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Kellyanne Conway addresses the 2020 Republican National Convention. Photo: Nicholas Kamm/AFP via Getty Images

Kellyanne Conway has seen power exercised as a pollster, campaign manager and senior counselor to President Trump. Now that his term in office has concluded, she shared her thoughts with Axios.

Why it matters: If there's a currency in this town, it's power, so we've asked several former Washington power brokers to share their best advice as a new administration and new Congress settle in.

  • "Power should be used sparingly yet strategically," Conway said. "A reluctance to exert power is also a necessary requisite for possessing it. Our Constitution reserves many powers to the individual and to the states. Washington often forgets that. Leaders are wise to respect, not rob, people of their power."
  • "In the '80s, Washington was known for the 'power lunch' and the 'power suit.' Cute. Increasingly, women in Washington have real power. Sometimes, the expectations for powerful women are different, but so, too, are the motivators and outcomes."
  • "The late British Prime Minister Margaret Thatcher offered words to live by: 'Being powerful is like being a lady. If you have to tell people you are, you aren't.' This is true. Show it; don’t say it. Use it wisely; don’t underline it obnoxiously."
  • "If you have a choice between power and influence, go for influence. Power is conferred by one's birth, position, promotion or election. Influence is how things get things done, preferring negotiation, persuasion and elevating cooperation and collaboration."

Go deeper

Young people want checks on Big Tech's power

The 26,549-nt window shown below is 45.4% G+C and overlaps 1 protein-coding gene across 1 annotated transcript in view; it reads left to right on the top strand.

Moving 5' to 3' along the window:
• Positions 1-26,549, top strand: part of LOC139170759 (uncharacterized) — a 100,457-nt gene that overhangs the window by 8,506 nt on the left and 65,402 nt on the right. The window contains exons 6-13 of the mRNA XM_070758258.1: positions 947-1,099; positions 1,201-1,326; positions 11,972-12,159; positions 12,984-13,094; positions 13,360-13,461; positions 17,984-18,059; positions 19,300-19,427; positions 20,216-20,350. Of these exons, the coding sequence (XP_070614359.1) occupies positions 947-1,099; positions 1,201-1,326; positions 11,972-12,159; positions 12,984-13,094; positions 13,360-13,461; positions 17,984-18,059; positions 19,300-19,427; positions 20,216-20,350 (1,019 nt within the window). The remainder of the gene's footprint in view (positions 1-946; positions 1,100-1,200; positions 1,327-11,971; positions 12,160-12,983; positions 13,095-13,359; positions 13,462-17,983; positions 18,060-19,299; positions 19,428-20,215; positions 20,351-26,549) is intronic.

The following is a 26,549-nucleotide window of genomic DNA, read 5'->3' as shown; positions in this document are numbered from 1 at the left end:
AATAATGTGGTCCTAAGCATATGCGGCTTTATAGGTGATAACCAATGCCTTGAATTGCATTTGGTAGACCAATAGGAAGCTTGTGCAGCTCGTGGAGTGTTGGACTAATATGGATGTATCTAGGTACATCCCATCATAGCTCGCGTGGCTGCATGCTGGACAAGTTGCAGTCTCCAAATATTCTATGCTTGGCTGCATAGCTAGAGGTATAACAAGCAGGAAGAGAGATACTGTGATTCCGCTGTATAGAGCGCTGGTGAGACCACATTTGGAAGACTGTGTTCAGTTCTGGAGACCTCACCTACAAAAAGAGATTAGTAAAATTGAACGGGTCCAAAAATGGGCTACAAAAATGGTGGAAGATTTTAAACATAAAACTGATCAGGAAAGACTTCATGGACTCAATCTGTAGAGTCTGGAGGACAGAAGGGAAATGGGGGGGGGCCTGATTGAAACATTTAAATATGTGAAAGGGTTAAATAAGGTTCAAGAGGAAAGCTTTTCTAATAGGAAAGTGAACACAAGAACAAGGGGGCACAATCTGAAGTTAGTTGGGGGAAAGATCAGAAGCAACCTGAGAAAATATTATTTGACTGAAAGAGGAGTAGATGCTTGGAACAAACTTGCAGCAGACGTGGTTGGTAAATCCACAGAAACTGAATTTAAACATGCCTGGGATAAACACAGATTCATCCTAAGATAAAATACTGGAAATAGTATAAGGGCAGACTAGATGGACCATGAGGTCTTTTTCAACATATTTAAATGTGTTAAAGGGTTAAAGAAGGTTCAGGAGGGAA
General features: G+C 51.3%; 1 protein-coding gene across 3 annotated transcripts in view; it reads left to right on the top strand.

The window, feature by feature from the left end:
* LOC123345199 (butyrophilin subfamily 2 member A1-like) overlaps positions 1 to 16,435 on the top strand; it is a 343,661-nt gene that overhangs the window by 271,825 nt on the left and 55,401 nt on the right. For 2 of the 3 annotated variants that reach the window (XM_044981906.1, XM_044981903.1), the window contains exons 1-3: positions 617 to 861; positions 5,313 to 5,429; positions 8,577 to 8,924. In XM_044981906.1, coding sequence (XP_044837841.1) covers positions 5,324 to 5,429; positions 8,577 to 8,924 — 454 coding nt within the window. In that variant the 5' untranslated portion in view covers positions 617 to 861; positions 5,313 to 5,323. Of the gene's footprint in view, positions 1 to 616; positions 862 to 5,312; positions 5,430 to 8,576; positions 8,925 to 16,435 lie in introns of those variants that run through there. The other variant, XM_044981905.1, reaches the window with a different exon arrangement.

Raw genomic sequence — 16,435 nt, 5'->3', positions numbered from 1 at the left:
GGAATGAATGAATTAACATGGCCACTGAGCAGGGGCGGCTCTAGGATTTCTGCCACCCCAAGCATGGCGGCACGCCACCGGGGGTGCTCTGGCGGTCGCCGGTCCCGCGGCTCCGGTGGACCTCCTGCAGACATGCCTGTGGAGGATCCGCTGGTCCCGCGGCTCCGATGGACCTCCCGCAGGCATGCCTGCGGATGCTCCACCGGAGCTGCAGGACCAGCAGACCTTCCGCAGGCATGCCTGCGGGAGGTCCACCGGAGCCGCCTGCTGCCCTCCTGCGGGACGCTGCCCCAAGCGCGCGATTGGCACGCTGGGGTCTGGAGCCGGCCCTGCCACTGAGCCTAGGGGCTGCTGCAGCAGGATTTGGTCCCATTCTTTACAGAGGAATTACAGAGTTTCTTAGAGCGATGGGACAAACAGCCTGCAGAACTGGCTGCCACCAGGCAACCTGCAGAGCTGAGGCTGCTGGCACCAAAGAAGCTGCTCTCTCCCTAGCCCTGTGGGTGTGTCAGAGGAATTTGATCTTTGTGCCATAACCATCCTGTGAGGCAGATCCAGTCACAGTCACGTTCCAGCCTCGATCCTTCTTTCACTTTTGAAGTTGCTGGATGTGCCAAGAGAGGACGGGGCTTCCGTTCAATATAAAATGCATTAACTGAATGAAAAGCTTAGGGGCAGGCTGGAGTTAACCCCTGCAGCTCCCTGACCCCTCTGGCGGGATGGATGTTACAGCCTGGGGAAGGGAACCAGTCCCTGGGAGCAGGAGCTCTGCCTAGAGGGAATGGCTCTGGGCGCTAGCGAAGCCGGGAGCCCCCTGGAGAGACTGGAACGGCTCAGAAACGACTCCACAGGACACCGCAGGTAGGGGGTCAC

Data: Generation Lab; Chart: Sara Wise/Axios

The next generation of college-educated Americans thinks social media companies have too much power and influence on politics and need more government regulation, according to a new survey by Generation Lab for Axios.

Why it matters: The findings follow an election dominated by rampant disinformation about voting fraud on social media; companies' fraught efforts to stifle purveyors of disinformation including former President Trump; and a deadly Jan. 6 insurrection over the election organized largely online.

Bill Gates faces scrutiny over relationship with Microsoft employee, Epstein ties

Photo: Alessandro Di Ciommo/NurPhoto via Getty Images

Representatives for Bill Gates pushed back on claims Sunday that he left Microsoft's board because of an earlier sexual relationship and against two other reports detailing more extensive ties with Jeffrey Epstein than had previously been reported.

Driving the news: Microsoft said in an emailed statement to Axios that it "received a concern" in 2019 that its co-founder "sought to initiate an intimate relationship with a company employee in the year 2000," but denied a Wall Street Journal report that its board members thought Gates should resign over the matter.

AT&T in talks with Discovery to combine media assets

Illustration: Annelise Capossela/Axios

AT&T is in talks with media giant Discovery about merging its media assets, like CNN, TBS and TNT, according to two sources familiar with the discussions.

Why it matters: A potential merger could allow AT&T and Discovery to better compete with entertainment giants like Disney and Netflix in the video streaming wars.